SC disapproves of Kerala’s extra levy on disposal of sanitary pads | Latest News India - Hindustan Times

SC disapproves of Kerala’s extra levy on disposal of sanitary pads

May 07, 2024 08:38 AM IST

The Supreme Court was hearing a PIL for a stay on the additional fee imposed on the disposal of used sanitary pads and diapers

The Supreme Court on Monday expressed displeasure at a Kerala government regulation that imposes an additional fee for the disposal of sanitary waste, lamenting that the state’s stance comes as a contradiction to the court’s consistent advocacy for menstrual hygiene and accessibility to sanitary products.

The petitioner challenged the validity of the fees. (ANI)
The petitioner challenged the validity of the fees. (ANI)

“On one hand, we have been issuing directions for ensuring menstrual hygiene by providing sanitary napkins in schools and other institutions, and on the other hand, the state is charging for the disposal of sanitary waste. How can it be? You justify this,” a bench of justices Surya Kant and KV Viswanathan asked the state government.

The court was hearing a public interest litigation (PIL) moved by Indu Varma, who pressed for a stay on the southern state’s regulation that permits an additional fee to be collected from residents for disposing of used sanitary pads and diapers.

“How can [the] state allow an extra charge from the residents on the collection of sanitary waste when no such provision exists in the solid waste management rules? People have been asked to pay extra for the collection of sanitary napkins, baby and adult diapers by the agencies assigned by the department concerned,” Varma, appearing in person, argued.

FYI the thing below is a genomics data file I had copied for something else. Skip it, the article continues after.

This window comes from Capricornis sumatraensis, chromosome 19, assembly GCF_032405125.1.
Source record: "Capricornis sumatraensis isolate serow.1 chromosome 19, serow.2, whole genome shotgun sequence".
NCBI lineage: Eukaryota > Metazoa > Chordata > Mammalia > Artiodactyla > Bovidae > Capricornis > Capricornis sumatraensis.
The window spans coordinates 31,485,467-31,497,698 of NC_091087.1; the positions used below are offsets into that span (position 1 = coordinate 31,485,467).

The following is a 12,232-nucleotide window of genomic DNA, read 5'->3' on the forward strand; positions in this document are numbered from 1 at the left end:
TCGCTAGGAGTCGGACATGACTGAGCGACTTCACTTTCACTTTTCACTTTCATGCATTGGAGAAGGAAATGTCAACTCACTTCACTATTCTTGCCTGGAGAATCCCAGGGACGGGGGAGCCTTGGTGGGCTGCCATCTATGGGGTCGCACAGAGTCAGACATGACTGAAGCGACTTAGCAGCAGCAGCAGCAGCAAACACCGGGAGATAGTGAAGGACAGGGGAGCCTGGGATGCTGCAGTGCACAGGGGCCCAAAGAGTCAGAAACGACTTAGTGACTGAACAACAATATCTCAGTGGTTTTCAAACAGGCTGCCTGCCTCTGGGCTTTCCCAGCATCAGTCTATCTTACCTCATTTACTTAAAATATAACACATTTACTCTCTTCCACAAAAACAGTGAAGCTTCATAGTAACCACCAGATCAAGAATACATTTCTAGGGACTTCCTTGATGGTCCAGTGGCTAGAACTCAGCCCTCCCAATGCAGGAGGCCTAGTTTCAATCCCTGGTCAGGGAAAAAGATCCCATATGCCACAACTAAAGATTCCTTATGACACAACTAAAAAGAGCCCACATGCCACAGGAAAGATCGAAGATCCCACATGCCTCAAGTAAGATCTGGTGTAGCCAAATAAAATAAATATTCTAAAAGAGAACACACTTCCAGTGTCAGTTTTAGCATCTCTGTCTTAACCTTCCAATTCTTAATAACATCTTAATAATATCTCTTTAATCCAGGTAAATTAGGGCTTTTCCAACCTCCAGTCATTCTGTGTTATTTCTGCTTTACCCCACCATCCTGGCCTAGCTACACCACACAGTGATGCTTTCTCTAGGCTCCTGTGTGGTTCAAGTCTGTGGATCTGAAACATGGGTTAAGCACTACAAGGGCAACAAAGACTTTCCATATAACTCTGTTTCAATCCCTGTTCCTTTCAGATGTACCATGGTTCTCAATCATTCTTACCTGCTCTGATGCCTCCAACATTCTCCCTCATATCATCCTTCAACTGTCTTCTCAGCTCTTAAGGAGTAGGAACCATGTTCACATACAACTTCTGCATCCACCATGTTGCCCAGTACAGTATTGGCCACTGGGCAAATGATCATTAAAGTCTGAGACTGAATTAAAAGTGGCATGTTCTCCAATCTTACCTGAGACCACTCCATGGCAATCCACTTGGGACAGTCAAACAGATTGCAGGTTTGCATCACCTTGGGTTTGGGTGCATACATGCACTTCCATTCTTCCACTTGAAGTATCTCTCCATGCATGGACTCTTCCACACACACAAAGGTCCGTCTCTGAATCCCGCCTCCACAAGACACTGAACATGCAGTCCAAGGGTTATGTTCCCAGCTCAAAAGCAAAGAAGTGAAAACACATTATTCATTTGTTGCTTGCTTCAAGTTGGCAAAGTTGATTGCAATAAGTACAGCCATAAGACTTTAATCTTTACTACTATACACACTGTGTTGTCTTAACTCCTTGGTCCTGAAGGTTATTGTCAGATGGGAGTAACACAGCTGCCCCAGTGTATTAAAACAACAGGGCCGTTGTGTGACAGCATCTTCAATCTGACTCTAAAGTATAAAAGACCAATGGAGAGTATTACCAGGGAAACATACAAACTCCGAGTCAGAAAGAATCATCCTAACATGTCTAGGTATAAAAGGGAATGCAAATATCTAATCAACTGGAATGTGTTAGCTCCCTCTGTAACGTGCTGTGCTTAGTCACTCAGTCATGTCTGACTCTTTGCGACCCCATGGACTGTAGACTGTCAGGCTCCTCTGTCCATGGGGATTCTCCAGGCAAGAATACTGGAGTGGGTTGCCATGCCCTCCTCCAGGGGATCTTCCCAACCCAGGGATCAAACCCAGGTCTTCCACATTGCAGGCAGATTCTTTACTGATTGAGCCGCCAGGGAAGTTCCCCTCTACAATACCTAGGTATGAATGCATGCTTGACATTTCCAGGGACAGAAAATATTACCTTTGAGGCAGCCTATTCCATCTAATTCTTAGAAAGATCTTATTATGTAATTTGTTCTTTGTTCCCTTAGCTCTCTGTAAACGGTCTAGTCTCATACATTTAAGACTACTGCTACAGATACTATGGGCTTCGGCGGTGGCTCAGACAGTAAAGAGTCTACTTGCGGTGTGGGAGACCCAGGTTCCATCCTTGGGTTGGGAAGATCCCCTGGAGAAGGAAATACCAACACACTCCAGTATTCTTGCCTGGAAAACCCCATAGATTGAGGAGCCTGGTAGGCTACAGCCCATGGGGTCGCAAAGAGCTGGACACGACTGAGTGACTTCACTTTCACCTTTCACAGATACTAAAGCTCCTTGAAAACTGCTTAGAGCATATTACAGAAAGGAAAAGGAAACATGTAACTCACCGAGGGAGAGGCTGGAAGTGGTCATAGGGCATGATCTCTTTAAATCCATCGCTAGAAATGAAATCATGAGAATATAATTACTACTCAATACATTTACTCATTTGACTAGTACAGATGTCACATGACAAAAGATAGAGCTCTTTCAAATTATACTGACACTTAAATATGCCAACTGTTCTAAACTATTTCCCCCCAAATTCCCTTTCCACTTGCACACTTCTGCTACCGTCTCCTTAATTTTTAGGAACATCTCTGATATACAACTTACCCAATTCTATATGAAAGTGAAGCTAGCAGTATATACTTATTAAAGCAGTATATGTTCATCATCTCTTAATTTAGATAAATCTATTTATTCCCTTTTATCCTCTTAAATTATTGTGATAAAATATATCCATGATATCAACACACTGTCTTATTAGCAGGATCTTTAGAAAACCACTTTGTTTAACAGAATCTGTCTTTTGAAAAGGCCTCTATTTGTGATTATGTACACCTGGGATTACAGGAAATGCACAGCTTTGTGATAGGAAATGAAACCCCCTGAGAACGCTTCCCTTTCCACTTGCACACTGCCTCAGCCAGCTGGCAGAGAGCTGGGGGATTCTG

Varma added that her petition has also challenged the validity of the provision levying user fees for waste collection, adding there must be a definition of such levy and regulations to limit it. Kochi was specifically cited during the hearing as one of the cities in Kerala where the additional charge was levied.

Responding, the bench agreed with Varma, raising concerns about the possible impact of the additional fee for the disposal of sanitary waste on menstrual hygiene practices and access to essential sanitation facilities.

It asked the state government: “Why should you charge extra for sanitary waste? This will run contrary to the objective of our directions regarding menstrual hygiene. You will have to justify this.”

Informed by Varma that she has made all states and Union territories parties to the petition, the court said that it would issue “comprehensive directions” for all states to follow.

In separate proceedings, the Supreme Court has emphasised the need for proactive measures to address menstrual health challenges and ensure the well-being of women and girls while imploring governments to align their policies accordingly.

While hearing a PIL for providing free sanitary napkins to girls studying in classes 6 to 12 in all government, aided, and residential schools and pre-university colleges across the country, the court pushed for national guidelines on menstrual hygiene management. By order in November, the central government was directed to finalise the policy on the availability of low-cost sanitary pads, vending machines, and their safe disposal in educational institutions. The Centre had backed the petition, saying it was dedicated to enhancing young and adolescent girls’ menstrual hygiene, with over 97% of government schools having separate restrooms for girls and states providing affordable sanitary napkins through financial aid under the National Health Mission. This case is likely to be heard later this month.

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